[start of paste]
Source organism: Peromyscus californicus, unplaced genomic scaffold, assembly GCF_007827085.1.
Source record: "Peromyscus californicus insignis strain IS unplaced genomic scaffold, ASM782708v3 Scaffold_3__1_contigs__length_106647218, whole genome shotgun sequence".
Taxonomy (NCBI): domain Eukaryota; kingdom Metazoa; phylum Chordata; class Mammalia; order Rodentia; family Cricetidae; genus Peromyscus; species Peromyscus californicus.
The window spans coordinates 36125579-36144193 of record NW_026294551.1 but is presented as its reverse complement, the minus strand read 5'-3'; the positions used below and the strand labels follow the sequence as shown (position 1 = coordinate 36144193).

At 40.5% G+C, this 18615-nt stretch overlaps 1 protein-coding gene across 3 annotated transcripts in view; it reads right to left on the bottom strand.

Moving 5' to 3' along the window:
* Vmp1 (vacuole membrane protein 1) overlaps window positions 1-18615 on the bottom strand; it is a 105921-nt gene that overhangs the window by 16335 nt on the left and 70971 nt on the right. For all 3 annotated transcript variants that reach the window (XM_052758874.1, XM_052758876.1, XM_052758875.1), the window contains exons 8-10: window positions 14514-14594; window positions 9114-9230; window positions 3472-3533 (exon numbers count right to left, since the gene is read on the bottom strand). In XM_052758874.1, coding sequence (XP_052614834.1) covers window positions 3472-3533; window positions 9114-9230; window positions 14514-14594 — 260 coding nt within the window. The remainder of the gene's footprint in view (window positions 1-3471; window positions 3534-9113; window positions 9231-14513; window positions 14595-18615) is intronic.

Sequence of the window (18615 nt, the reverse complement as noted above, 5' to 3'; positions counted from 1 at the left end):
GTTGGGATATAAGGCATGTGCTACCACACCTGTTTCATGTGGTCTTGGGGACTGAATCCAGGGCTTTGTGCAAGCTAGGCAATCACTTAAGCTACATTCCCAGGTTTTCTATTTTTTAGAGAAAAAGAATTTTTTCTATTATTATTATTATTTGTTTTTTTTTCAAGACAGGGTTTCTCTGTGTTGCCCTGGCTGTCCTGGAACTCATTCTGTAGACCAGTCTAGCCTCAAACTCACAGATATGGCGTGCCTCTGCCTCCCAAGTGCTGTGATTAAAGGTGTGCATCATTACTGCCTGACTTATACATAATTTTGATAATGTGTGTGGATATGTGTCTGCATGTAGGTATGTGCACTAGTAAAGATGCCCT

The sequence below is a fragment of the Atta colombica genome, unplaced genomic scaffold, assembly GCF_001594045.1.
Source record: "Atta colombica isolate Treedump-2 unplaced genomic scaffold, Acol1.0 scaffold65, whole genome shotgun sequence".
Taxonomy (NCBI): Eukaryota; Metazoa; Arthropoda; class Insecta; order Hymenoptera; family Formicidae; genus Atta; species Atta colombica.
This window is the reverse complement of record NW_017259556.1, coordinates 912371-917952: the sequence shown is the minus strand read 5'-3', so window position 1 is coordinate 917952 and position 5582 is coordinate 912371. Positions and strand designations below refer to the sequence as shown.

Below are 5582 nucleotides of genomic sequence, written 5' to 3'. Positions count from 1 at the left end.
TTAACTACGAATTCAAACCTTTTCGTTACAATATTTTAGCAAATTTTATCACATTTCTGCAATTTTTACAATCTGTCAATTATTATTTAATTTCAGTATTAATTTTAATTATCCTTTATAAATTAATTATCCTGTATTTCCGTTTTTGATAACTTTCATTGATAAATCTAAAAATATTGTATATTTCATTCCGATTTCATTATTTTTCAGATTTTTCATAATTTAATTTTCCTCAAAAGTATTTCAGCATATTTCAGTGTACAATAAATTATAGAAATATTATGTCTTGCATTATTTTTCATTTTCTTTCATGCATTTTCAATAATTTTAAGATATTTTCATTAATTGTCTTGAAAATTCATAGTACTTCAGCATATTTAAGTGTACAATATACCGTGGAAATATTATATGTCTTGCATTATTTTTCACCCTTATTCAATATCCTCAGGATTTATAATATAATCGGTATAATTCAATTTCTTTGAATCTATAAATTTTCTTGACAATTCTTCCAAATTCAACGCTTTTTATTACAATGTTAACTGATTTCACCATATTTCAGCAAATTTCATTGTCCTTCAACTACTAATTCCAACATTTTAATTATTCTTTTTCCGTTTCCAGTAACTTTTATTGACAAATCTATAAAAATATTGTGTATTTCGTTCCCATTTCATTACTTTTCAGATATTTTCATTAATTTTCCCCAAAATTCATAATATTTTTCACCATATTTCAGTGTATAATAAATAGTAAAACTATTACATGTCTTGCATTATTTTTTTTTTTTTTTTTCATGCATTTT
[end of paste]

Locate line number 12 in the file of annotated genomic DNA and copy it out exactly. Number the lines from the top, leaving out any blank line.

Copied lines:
Taxonomy (NCBI): Eukaryota; Metazoa; Arthropoda; class Insecta; order Hymenoptera; family Formicidae; genus Atta; species Atta colombica.